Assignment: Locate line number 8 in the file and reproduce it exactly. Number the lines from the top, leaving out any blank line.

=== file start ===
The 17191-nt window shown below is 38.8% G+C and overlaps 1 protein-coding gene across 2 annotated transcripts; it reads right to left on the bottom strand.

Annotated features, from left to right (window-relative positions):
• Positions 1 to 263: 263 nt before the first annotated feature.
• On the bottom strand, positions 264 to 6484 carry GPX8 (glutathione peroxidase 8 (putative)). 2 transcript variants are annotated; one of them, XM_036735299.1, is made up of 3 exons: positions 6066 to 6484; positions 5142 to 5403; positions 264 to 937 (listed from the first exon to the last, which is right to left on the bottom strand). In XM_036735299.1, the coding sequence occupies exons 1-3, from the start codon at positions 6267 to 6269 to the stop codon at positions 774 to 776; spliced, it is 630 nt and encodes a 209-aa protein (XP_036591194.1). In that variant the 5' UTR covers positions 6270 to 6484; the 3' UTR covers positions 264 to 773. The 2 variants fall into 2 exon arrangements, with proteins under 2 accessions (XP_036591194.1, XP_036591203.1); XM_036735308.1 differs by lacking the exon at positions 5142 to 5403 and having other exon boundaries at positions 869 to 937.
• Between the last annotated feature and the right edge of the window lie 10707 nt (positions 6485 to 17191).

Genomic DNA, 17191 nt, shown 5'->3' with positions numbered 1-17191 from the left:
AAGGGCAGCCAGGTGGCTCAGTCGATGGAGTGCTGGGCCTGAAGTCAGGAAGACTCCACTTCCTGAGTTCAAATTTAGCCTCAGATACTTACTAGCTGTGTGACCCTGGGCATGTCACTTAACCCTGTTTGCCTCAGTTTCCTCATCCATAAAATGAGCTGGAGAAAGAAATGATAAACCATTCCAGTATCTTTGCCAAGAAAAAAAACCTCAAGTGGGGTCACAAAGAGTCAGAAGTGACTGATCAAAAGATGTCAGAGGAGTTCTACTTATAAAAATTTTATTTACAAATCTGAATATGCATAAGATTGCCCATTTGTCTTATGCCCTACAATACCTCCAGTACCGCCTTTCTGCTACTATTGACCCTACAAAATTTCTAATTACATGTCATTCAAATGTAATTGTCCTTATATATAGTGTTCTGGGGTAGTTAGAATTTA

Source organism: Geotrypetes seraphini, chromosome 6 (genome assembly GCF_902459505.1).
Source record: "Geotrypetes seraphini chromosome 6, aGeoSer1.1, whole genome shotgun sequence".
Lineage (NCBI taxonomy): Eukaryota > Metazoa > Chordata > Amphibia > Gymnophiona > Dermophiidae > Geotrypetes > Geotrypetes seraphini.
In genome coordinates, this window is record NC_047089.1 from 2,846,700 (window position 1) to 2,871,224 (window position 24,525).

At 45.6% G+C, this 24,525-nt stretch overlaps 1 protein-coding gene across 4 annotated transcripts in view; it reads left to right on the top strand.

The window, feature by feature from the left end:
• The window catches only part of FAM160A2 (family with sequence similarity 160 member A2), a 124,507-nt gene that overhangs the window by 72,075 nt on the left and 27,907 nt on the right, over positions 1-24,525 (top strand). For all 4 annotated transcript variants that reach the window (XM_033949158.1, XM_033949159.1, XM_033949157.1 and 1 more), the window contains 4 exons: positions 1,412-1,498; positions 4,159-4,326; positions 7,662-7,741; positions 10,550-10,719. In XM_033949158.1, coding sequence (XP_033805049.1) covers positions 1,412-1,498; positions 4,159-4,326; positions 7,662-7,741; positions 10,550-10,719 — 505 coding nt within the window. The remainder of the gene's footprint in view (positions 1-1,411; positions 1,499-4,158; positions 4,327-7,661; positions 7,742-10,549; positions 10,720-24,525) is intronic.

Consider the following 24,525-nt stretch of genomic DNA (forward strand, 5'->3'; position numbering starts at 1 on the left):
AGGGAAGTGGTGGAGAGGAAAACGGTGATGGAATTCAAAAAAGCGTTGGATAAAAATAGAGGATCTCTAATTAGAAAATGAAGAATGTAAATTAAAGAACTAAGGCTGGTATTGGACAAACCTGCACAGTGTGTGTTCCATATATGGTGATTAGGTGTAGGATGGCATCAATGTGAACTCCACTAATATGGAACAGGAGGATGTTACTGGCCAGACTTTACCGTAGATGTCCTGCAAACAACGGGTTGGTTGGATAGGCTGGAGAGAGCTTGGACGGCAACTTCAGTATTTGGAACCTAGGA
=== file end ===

Source organism: Geotrypetes seraphini, chromosome 6 (genome assembly GCF_902459505.1).